Tasman Island as the sun goes down

Latitude; 43°08’S

Longitude; 147°58’E

Distance run in the last 7hrs; 8.5NM

Average speed; 2.6KN

Weather; Light NW winds 2-3, calm seas inside Bay, blue skies with slight cloud coverage, temp 19°  

At 1230 we start to weigh anchor with a short hop down the coast to Fortescue Bay where we will anchor for the night and wait for the swell to drop and it will also give us the opportunity to get some *reefs put in the sails, wait for the wind to swing around to the South West and give us the opportunity to look at the props. When we were approaching into Port Arthur another vessel came close nearby to throw out their Cray fish pots and unfortunately we didn’t see them and they were right in the channel and we went over them when under way and now we think that some of the line might still be caught in the props.

As we leave Port Arthur the wind has eased but the swell is very sloppy and unpredictable, for a couple of hours it is uncomfortable as we head into it to get some distance out to sea to round Tasman Island. But once we start heading with the direction of the swell it is much more stable. The sun is starting to set as we reach the Southern Point of Tasman Island and everything is illuminated by a smoky orange from the sun, there are still some dark grey clouds lingering on the horizon. Higher in the sky there are *cumulus clouds   which block the full stream of the sun, but send out these dramatic sun beams to sporadically shine on this beautifully remarkable, unique landscape. To top it off there is a huge Albatross circling the ship and just creating the perfect atmosphere after a hectic, frantic morning.

We arrive into Fortescue Bay and drop the anchor at 2000 and although it is dark, the full moon illuminates the picturesque, protected Bay. 

All the watches reefing the sails

This morning it is Easter Sunday and although we don’t anticipate to weigh anchor until after lunch it is going to be a busy morning. It starts with Michael giving a Sunday service on the quarter deck. Upperyardsman Mark has a fishing line out but so far has caught nothing, when we come up from the morning meeting Jaimah has the line and a flat head fish in tow, apparently it is her fourth catch since we started the meeting just 20 minutes earlier. At morning tea we are treated to the delights of hot cross buns from the galley team and then a few people from each watch are sent aloft to reef the sails. On the Spritsail we have the Mizzenmast; Julie, Felicity, Mark, Don & Andrew. The Foremast are double reefing the Foretopsail; Alison, John, Greg, Henry, Paul, Dave and Rod and on the Mainmast single reefing the Main course is; Terry, Carl, William, Bruce and Neil.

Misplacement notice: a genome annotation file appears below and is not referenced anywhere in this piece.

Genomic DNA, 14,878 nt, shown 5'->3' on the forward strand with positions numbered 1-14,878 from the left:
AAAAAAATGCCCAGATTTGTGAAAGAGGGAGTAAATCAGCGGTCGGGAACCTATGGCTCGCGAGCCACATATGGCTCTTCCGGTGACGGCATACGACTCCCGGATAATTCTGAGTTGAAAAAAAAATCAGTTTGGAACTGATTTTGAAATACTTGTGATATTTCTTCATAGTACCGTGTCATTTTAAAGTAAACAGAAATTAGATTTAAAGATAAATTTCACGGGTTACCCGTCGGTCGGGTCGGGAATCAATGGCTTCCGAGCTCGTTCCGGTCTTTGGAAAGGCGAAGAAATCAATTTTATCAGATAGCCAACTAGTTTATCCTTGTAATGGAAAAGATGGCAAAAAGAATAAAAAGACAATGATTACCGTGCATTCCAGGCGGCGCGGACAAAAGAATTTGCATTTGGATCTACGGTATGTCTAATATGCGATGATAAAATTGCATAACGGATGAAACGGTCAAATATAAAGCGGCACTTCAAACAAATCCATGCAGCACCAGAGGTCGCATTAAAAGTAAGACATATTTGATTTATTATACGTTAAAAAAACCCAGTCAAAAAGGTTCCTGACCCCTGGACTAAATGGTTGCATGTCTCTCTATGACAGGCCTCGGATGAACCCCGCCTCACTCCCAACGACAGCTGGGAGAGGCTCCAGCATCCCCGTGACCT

Hot cross buns for morning tea

While the sails are being reefed Captain Ross is once again donning his diving gear to go and look at the props to see if there is any damage from the Crayfish pot lines. He jokes that he is glad that he is not doing it off the Isle of Dead, but in reality I am sure there is much honesty behind that remark. The finding is as suspected with some of the line still caught around the prop which Ross cuts off, but there is an even more harrowing discovery. When we had to make our sharp exit yesterday from the anchorage during the storm, we lost ‘Eggbert’ our anchor buoy marker. Unfortunately as we were getting far too close to the Island our main objective was to get into safer waters with more sea room and so we couldn’t hang around to search for Eggbert. It appears that we went over the top of him and he got shredded in the prop…. A sad end to a great buoy.

All’s well.

Jaimah and Mark with another catch

  • Reefing is a method used to shorten the sail in stronger winds.
  • Cumulus clouds are explained as a heaped or lumpy cloud


Endeavour Crew

The replica of Captain Cook's tall ship HMB Endeavour is managed by the Australian National Maritime Museum. Endeavour regularly sails in Australian waters and we keep a ship's blog to give you an insight into life on board.